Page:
Vietnam finance watchdog says banks growing healthier

Thanh Nien News

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The National Financial Supervisory Commission reported that the economy is slowly recovery thanks to the growing stability of the banking system.
A report issued Thursday said Vietnam's banks are more stable now than they were in 2013 as total assets have increased by 15 percent, partly thanks to rising  deposits.

Truong Van Phuoc, vice chairman of the commission, said total assets had risen by about 22 percent in previous years.
“But I think one percent in recent years is much bigger than one percent years ago, as the banking scale has increased,” Phuoc said.
He said the overall structural integrity of the system has seen positive changes as inter-bank loans have fallen from 23 percent in 2011 to 17 percent in 2013
The report said cash holdings in the banking system have increased over the past couple years. Deposits in 2013 rose by 23.6 percent despite a 2 percentage point drop in the deposit interest rate, while credit growth hit 12.5 percent.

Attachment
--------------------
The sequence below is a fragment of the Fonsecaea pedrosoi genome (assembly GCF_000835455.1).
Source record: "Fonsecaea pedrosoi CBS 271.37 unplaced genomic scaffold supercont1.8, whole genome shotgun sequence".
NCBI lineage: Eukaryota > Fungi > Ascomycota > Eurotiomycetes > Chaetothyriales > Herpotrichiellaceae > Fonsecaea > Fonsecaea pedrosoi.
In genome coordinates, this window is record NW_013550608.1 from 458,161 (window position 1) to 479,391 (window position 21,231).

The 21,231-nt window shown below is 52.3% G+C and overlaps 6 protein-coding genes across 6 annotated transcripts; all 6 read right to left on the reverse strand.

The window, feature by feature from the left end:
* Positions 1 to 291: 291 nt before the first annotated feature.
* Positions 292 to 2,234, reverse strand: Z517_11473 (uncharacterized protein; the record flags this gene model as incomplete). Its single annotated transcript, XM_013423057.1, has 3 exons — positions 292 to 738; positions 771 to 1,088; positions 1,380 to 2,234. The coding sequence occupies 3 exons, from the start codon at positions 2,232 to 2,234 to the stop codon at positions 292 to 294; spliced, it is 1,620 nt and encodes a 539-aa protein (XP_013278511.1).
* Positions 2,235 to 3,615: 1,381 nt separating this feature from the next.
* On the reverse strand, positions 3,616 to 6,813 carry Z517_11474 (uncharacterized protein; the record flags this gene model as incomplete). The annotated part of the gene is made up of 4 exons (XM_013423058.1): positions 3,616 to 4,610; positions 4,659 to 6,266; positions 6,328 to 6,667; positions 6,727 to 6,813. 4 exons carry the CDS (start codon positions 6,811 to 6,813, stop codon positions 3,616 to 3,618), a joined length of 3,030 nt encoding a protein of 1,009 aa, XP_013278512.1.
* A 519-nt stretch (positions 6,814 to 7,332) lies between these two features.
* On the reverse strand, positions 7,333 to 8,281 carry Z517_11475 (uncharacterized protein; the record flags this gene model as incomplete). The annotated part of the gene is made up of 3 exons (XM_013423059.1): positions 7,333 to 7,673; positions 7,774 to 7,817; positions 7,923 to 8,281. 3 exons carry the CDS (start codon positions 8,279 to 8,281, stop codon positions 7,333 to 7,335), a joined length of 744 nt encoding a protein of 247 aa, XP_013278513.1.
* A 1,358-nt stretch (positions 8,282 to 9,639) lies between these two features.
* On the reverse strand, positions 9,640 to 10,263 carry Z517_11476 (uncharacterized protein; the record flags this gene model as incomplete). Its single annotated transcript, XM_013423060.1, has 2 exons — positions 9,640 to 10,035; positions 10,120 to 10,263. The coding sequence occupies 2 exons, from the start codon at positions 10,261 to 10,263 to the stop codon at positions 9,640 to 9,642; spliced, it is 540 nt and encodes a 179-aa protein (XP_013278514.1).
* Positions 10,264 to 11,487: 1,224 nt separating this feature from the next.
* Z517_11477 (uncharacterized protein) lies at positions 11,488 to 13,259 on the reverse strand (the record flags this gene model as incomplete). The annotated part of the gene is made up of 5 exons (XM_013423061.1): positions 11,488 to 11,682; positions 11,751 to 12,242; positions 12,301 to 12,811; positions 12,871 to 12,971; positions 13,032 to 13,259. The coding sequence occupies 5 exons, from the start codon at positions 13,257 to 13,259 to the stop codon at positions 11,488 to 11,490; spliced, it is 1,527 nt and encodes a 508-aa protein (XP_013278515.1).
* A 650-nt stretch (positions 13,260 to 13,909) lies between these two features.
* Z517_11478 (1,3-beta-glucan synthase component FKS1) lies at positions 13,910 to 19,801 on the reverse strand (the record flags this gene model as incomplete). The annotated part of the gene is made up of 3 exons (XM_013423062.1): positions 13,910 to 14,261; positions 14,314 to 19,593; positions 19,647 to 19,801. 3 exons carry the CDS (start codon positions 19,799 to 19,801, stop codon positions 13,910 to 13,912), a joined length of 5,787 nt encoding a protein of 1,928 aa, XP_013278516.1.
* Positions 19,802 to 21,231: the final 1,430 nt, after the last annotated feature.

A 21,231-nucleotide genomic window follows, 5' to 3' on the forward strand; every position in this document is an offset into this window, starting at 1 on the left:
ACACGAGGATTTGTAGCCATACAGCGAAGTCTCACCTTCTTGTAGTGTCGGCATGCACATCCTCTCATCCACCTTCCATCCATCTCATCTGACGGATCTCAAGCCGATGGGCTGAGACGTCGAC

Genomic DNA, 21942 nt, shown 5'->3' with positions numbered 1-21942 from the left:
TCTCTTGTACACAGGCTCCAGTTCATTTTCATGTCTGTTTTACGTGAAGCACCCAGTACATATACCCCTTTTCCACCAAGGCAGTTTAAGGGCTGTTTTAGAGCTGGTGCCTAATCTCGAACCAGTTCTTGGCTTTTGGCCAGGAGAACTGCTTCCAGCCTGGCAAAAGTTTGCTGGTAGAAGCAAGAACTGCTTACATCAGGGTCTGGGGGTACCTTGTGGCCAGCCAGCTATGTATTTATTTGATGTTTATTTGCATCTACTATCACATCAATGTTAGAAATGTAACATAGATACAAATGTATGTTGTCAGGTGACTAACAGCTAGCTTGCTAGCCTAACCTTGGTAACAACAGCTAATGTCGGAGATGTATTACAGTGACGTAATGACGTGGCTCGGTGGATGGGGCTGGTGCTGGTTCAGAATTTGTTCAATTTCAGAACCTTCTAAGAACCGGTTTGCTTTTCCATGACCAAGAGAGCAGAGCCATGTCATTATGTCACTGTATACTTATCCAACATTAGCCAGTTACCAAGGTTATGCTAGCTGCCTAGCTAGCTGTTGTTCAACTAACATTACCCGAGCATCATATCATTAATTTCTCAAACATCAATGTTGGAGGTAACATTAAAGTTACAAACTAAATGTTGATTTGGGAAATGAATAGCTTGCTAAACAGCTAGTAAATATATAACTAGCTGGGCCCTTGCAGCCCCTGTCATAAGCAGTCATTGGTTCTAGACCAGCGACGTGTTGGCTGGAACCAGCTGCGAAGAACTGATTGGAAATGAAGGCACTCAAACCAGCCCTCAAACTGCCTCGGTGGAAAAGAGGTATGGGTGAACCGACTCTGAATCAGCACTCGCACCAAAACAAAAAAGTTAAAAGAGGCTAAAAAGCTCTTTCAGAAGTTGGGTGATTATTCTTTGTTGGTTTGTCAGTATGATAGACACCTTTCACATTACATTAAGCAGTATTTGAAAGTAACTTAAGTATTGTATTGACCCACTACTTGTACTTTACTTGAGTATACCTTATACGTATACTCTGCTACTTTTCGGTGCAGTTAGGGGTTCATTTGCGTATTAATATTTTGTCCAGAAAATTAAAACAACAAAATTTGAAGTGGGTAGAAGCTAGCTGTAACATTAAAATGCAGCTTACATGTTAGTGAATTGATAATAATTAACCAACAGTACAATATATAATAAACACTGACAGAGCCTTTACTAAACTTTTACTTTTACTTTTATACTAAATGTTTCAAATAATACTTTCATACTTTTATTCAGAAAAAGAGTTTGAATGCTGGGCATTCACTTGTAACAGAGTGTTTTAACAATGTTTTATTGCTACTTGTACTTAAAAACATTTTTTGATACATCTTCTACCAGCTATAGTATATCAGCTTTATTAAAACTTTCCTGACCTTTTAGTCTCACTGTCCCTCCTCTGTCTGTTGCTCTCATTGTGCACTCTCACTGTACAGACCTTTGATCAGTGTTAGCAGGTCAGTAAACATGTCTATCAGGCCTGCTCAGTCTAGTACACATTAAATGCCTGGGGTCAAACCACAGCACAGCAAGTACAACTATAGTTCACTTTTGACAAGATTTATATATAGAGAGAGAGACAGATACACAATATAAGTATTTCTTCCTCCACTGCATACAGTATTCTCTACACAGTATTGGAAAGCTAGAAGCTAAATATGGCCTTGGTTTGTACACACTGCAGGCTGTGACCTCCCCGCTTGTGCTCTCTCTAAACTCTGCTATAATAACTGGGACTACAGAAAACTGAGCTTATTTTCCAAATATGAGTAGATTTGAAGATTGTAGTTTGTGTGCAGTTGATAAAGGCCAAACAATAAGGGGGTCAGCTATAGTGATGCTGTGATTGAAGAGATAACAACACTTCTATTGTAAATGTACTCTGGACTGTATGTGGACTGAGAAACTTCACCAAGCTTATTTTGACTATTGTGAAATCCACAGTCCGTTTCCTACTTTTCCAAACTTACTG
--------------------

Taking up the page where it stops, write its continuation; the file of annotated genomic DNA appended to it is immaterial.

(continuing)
The loan to deposit ratio has fallen from 98 percent in 2011 to 85.4 percent last year, which Phuoc described as a safe development.
Many banks once lent far more than their deposit holdings.
The report cited bank managers as saying that their overdue and bad debt rates have started to recede.
Overdue loans in 2013 fell to 8.8 percent of total holdings from 11.3 percent the previous year; during  the same period, the percentage of bad debt fell to 3.6 percent from 4.2 percent.
The Central Bank established the Vietnam Asset Management Company last July to buy bad bank debt and it has already scooped up VND40 trillion (US$1.9 billion) in troubled loans. Another VND66 trillion has been dealt with by issuing bonds.
But, as the economy stagnates, Phuoc said that bank profits have plunged, with the return on equity rate down from 15 percent in 2009 to 6 percent in 2013.
“Many banks are hovering around 1 percent.”

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